On March 28, 2018, the Pennsylvania Supreme Court held that the Department of Environmental Protection’s (“DEP”) interpretation of its civil penalty authority was not supported by the Clean Streams Law and that it led to the assessment of an excessive civil penalty against EQT Production Company. DEP assessed a $4.5 million penalty against EQT on account of leaks from an impoundment used to contain contaminated water flowing back from hydraulic fracture gas wells. Under the Clean Streams Law, a violator can be assessed a daily penalty for every time a contaminant is released to the waters of the Commonwealth. DEP’s penalty was based not only on the actual days that releases occurred from the impoundment, but also for each day that the contaminants remained in the waters of the Commonwealth or were released from contaminated soil to groundwater or surface water.
The Court held that the Clean Streams Law’s language did not justify DEP’s broad interpretation of its civil penalty authority, at least with respect to DEP’s “water-to-water” theory, i.e. the mere presence of a contaminant in a stream constitutes a daily violation. The Court did not rule on whether ongoing releases from soil to groundwater or other waters of the Commonwealth constitute a daily violation that would justify civil penalties.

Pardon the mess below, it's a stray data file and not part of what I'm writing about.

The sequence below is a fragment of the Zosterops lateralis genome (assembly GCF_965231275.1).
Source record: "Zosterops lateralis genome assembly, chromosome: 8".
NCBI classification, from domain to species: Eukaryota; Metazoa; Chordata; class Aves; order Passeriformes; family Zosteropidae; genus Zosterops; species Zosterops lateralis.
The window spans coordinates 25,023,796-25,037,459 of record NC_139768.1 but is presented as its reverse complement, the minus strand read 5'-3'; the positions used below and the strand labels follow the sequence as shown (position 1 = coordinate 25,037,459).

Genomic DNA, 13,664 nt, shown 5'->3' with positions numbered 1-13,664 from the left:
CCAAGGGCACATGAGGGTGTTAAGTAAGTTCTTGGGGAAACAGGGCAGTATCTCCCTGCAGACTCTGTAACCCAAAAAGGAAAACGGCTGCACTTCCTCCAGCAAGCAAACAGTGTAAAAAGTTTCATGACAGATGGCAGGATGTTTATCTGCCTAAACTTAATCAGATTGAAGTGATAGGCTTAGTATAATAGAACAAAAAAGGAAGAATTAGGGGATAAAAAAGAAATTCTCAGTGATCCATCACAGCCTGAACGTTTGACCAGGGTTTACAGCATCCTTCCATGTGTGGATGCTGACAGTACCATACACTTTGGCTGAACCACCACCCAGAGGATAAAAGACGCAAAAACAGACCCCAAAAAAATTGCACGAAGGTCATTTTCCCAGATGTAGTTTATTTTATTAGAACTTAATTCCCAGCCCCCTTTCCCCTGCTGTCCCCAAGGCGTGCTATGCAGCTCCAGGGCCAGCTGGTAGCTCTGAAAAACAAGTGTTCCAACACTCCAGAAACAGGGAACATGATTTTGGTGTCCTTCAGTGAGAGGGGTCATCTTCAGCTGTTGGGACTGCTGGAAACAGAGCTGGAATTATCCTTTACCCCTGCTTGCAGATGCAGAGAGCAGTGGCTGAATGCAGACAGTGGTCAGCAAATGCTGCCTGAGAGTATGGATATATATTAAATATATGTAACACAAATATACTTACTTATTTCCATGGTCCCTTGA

This decision will likely significantly limit DEP’s ability to assess large penalties for violations of the Clean Streams Law. The Court, however, did not limit DEP’s ability to require that those responsible for releases remediate contamination related to those releases. Stock and Leader’s environmental attorneys will continue to monitor how this decision will impact DEP’s assessment of civil penalties.